All schedules may and will be interrupted with unexpected work, but the mere act of planning your day and knowing what is the next task that you need to do is a great tool against procrastination and deterrents.

This is, more or less, a summary of the GTD methodology. If you haven't done so, please go and read Allen's book. It should be a required reading in all schools. If you prefer to plan your tasks daily instead of weekly, that's fine. Allocate 15 minutes at the end of every workday to plan tomorrow's work, and then don't check email until next day's allocated time. As stated before, that shouldn't be until you have been working for 2-3 hours in the morning.

After all this planning, we will need to regularly review it, not to feel bad about what we didn't do, but to adjust ourselves to reality.


As said in the last sentence, we are only accountable to ourselves. We want to learn more about how we work, so it is a good idea to track your time.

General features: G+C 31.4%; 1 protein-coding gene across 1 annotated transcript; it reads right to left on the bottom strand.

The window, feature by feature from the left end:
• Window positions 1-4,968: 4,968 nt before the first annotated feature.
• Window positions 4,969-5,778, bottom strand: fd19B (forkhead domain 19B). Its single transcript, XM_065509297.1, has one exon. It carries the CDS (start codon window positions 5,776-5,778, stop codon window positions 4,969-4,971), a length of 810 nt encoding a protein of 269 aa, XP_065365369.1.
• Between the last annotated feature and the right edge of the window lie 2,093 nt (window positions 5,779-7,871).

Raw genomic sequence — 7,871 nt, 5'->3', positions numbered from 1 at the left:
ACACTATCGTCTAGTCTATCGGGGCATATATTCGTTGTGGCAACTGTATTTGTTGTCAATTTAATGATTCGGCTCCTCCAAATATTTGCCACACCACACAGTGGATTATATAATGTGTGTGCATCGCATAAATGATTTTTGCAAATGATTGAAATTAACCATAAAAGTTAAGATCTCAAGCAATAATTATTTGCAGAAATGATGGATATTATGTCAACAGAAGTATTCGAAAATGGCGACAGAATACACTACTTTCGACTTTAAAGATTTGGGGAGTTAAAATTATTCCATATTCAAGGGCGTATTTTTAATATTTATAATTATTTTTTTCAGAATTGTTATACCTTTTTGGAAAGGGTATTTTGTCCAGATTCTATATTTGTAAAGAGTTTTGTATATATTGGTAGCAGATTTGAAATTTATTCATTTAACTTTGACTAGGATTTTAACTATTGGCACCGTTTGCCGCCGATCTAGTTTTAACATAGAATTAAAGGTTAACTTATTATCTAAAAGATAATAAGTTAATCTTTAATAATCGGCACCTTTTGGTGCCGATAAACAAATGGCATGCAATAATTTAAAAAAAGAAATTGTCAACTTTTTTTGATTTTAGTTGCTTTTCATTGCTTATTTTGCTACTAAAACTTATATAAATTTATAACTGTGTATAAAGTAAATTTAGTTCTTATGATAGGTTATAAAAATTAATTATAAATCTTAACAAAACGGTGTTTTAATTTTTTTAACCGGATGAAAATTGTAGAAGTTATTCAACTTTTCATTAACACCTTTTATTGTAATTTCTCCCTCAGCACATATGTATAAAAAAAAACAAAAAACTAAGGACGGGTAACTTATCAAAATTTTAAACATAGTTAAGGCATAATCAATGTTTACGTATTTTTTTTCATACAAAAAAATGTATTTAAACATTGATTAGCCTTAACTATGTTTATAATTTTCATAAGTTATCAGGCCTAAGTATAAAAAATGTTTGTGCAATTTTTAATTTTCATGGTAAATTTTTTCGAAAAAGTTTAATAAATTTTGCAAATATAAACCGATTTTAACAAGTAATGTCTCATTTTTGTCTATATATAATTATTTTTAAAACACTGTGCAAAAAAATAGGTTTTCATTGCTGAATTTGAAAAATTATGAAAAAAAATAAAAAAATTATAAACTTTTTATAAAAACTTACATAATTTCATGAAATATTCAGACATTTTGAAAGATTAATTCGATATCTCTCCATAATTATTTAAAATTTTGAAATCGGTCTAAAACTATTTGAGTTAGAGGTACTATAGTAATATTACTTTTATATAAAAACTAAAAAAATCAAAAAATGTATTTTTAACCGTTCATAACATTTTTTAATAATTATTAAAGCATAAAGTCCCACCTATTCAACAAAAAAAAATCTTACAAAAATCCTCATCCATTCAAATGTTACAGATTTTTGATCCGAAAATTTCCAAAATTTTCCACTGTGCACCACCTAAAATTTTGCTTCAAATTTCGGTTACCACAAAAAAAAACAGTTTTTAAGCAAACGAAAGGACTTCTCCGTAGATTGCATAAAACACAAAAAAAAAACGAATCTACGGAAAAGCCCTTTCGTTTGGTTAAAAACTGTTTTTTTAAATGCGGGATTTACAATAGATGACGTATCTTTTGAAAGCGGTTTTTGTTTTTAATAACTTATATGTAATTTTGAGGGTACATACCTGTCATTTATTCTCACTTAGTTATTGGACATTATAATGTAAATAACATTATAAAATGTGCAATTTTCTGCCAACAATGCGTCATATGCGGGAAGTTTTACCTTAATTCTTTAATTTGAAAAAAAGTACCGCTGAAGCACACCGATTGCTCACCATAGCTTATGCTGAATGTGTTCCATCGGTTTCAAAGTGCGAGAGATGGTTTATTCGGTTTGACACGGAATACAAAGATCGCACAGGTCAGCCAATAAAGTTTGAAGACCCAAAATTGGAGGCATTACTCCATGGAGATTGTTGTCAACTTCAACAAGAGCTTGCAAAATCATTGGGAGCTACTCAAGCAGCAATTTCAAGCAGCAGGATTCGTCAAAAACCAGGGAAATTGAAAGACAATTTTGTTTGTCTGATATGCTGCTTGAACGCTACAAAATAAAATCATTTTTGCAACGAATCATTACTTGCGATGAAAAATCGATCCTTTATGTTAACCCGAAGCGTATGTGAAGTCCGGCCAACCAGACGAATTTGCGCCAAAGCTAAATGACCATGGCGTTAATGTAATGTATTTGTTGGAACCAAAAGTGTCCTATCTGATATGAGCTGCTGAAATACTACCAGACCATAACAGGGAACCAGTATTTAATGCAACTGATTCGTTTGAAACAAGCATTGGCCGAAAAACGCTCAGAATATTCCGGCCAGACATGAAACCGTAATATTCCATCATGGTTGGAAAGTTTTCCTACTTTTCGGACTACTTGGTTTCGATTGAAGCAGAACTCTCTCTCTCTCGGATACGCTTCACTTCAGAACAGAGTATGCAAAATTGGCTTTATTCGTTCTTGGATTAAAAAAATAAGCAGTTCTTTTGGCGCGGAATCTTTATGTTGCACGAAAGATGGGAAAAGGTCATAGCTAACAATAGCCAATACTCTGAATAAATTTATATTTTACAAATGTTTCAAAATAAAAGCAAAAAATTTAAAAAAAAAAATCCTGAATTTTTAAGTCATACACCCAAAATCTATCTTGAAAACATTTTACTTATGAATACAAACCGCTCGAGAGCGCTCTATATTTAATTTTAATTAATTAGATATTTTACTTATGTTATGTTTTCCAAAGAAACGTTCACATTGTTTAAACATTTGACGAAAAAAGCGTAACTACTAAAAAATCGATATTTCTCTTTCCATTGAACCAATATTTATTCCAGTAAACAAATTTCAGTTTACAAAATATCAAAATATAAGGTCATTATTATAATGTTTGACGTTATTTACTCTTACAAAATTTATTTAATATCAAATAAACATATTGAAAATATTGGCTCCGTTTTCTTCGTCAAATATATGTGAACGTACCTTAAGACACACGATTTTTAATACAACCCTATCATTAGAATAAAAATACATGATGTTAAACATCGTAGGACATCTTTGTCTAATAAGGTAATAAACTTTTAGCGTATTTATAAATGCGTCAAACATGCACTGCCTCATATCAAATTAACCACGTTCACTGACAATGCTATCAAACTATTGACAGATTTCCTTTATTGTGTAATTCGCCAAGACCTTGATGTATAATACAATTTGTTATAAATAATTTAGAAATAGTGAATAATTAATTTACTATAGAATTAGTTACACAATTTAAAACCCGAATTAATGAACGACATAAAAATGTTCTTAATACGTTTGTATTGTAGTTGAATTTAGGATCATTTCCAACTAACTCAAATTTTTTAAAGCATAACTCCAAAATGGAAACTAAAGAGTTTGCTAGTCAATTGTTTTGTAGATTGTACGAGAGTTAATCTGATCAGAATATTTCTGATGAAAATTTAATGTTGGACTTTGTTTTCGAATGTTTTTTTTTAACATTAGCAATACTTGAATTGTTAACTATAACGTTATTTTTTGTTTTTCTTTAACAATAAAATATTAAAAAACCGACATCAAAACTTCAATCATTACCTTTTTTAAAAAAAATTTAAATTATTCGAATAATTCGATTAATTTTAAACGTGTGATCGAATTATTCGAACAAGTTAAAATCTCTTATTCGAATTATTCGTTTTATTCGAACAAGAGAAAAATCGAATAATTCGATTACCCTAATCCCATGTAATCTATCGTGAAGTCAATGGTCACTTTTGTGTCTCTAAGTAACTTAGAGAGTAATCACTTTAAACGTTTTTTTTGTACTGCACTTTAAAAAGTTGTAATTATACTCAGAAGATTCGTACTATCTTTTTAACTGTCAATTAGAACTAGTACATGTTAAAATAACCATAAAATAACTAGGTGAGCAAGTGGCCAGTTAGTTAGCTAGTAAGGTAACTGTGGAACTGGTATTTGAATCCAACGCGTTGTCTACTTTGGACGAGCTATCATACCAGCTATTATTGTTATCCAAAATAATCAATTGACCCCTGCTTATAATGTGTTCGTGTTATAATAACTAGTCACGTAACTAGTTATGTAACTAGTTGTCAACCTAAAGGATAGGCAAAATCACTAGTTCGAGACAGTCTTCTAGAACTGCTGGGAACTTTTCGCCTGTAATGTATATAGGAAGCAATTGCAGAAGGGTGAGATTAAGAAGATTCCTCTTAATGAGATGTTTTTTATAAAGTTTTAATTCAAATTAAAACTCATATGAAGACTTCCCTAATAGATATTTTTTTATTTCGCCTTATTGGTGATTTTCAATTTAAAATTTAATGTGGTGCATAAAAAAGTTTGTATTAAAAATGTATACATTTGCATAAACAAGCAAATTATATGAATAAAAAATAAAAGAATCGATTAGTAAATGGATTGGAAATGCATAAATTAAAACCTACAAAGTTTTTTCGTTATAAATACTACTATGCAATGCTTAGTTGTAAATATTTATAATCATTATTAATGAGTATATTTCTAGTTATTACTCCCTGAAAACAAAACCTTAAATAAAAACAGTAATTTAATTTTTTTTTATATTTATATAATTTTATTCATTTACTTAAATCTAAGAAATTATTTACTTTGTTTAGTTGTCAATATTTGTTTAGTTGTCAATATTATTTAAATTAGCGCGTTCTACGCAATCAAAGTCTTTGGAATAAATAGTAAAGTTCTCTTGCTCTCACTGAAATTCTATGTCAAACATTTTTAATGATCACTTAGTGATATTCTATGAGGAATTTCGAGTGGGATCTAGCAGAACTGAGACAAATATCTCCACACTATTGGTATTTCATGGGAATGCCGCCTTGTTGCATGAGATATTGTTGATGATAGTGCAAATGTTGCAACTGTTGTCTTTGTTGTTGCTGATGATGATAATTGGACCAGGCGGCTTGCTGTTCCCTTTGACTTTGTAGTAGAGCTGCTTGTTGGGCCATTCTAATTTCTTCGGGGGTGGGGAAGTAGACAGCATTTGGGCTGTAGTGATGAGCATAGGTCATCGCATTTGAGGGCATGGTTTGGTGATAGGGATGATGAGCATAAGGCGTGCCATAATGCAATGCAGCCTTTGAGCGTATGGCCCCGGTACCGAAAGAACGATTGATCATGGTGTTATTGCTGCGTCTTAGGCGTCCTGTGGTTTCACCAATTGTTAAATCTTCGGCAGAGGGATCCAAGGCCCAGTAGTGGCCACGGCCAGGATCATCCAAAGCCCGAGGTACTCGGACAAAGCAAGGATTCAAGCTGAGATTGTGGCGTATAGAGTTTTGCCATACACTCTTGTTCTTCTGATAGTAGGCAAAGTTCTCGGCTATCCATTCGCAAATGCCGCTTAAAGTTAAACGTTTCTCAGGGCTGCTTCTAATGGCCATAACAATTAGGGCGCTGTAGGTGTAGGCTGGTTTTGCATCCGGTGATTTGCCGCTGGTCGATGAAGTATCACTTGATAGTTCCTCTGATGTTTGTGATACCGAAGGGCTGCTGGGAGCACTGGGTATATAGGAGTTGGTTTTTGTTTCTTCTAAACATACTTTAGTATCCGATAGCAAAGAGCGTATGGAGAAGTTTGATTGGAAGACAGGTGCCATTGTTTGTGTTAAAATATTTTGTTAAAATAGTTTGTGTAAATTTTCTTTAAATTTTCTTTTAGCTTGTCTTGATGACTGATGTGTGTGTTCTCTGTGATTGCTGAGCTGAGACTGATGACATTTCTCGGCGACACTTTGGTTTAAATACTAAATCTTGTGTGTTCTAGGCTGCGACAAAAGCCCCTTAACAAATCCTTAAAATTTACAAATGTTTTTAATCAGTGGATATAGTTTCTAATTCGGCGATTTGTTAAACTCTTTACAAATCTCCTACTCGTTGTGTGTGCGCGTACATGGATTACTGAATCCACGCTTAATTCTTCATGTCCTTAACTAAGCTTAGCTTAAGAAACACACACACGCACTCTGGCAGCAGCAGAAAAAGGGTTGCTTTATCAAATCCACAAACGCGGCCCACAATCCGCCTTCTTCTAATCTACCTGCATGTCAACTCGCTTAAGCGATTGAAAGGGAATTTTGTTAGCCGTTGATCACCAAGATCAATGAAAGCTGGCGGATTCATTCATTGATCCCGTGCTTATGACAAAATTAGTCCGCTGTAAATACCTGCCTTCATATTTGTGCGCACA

I use toggl for time tracking, though some people don't like tracking every minute of your day. At least you should write down your weekly goals and review if you have completed or advanced them.

On Sundays, just before planning next week, I run through a quick summary of the current one. Did I do what I was supposed to do? If not, why? How did I spend my time? If you only track your goals, you won't probably identify your main time wasters. Being honest is a good exercise and a useful tool to detect and eliminate them. When you check Facebook for more than a quick glimpse, track it. If you're bored and go to Reddit, track for how long.

Planning and accounting are the two main tools to help you develop your own routines, tailored to your energy cycles and home environment. Remember that, again, they are just a tool, and don't feel too bad if it turns out that some week hasn't been as productive as you expected. Use the data to correct your next planning, and try to schedule more realistically.

The trick is to plan according to what you have learned will happen, and not according to what you wish would happen.